Saints Behaving Badly

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The Cutthroats, Crooks, Trollops, Con Men, and Devil-Worshippers Who Became Saints
by Thomas J. Craughwell

You may already have seen reviews of this book at Happy Catholic and Disputations and with such redoubtable reviewers, there is precious little I can add to the mix except my own brand of enthusiasm. I have to admit that this kind of book isn't particularly appealing to me normally, but after reading Tom's review, I thought it might be worthwhile. Fortunately, I was offered a review copy of the book and leapt at the chance to read it before it was generally available.

Of recent date, I have been in a sort of spiritual and personal doldrums, casting about this way and that to find something worthwhile to read, some way to access the prayer life I seemed to know at one time. This book was a real spirit-lifter and spiritual life-saver for me in ways that most lives of saints are not. In fact, I find most lives of saints depressingly Calvinistic, with one pious anecdote after another telling me about God's precious chosen few who from conception are preserved from any serious error. Saints who emerge from the womb preaching to all and sundry and after fourteen days die in the odor of Sanctity. (I forget the name of this particular prodigy, but will endeavor to provide when I have a chance to research.) I read of St. Thomas Aquinas, St. Catherine of Siena, and St. Therese of Lisieux and reach the conclusion that sanctity is for the precious few.

And then along comes this breath of fresh air. Craughwell's intent is not to "downgrade" the saints, but to present less than perfect models after whom we might pattern ourselves. You have a wide variety of miscreants to choose from--everything from leches and lushes to mass-murderers and satanists. Each of the saints described in the book suffers from one or more virulent forms of (mostly) mortal sin. And every one of them was found to be a Holy Person.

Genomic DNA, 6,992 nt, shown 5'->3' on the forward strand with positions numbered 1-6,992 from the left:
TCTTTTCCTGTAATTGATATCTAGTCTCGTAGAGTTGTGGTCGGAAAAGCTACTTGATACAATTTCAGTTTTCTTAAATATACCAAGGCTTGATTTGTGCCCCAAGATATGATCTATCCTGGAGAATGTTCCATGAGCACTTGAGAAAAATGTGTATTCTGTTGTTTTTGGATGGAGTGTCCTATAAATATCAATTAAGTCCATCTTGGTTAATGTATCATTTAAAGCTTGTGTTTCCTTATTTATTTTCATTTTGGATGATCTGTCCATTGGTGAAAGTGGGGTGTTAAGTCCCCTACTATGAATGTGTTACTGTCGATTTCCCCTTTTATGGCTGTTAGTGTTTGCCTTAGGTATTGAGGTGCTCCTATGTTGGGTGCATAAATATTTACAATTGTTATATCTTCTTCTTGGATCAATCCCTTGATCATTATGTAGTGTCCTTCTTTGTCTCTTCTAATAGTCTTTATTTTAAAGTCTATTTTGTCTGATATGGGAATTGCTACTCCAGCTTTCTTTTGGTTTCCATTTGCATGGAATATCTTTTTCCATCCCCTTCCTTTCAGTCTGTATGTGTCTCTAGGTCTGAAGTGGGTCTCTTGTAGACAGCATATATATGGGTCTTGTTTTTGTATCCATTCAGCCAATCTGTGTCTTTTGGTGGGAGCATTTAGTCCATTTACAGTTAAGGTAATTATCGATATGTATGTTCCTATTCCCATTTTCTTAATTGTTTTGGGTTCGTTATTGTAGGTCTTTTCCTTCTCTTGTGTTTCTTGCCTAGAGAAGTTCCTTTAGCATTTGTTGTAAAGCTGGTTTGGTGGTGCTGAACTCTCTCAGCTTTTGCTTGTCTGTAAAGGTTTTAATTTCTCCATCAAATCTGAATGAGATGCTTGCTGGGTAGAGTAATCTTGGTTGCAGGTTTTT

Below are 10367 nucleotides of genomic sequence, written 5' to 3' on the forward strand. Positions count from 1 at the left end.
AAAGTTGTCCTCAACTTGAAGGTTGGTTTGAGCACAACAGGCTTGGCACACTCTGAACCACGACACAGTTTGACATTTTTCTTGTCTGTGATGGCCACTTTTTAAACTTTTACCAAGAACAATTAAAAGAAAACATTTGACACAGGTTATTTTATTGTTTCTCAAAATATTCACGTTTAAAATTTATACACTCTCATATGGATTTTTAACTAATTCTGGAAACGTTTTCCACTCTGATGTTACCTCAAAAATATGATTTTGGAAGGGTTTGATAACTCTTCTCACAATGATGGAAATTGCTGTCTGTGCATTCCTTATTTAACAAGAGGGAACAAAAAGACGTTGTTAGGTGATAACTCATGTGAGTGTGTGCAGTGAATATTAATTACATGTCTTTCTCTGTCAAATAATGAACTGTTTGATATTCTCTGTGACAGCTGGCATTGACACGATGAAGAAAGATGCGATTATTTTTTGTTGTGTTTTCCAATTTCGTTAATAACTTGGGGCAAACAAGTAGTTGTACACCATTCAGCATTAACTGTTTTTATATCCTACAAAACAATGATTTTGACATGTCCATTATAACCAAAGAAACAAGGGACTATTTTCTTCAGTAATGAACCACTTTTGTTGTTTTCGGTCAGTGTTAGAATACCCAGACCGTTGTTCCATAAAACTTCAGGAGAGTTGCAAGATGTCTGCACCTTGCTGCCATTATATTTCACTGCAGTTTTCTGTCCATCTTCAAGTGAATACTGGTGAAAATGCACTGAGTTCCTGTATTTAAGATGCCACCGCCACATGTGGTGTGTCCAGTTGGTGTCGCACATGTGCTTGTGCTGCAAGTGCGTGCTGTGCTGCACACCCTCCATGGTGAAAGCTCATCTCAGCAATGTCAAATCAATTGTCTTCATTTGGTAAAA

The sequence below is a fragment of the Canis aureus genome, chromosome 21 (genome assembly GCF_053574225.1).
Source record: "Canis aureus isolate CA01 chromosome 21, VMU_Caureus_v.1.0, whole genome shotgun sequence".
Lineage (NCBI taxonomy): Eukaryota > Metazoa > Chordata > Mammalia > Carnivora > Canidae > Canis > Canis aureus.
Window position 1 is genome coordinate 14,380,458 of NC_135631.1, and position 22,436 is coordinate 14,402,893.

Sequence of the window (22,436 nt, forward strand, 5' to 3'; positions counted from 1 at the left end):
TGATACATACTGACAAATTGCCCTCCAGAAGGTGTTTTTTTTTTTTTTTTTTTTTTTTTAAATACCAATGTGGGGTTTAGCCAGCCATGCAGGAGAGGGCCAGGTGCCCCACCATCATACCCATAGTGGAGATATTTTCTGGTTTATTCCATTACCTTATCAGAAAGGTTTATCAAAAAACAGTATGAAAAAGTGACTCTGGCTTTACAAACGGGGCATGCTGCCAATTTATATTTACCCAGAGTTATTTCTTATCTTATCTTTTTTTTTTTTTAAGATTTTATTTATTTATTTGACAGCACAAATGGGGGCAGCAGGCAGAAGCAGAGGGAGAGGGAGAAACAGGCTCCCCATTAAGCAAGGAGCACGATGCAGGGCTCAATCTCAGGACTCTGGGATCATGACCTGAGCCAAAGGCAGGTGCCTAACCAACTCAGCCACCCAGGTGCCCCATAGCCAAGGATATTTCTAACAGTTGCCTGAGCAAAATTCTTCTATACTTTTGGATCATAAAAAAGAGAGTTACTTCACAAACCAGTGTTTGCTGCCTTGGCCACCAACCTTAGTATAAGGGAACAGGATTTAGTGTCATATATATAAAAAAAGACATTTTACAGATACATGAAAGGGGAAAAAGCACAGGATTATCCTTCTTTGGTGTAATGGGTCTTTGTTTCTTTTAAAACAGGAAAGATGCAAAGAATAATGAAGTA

The reader is invited to choose from Saints who represent any number of besetting sins. Being personally inclined to comfort and an excess of interest in the opposite sex, I immediately took to St. Augustine and St. Mary of Egypt. Not being particularly wrathful or vengeful, I was still heartened to read of St. Olga the mass-murderer and her grandson St. Vladimir, fratricide, rapist and practitioner of human sacrifice.

Craughwell describes the lives of these saints before they entered into God's friendship. He leaves for the interested reader the discovery of the life of sanctity that followed God's grace becoming apparent in their lives. And I like this as well.

What the book provides for me, and I think for many, is a very level-headed hard-eyed gaze at the parts of Saints' lives that we don't often pay much attention to. But the best part of all is that the book does this without detraction, without gossip, without making those previous lives seem like desirable states. It is very understated, matter-of-fact, and realistic without being detailed to the point of nausea. More, the book provides insights that give me hope when I feel overwhelmed by my own sinfulness and when the lives of the perfect are merely constant condemnations of my own state. Who can really hope to approach, much less imitate the Blessed Mother of God in the wretched state of sinfulness most of us occupy. Why would one think any Saint would intercede for, much less pay attention to those of us in the gutters of the way of the King? This book supplies hope--they would pray for us because many were like us. The Saints are not a frozen panoply of the perfect parading from one miracle to the next, but rather deeply flawed human beings who, in their surrender to Jesus Christ achieved God's own perfection.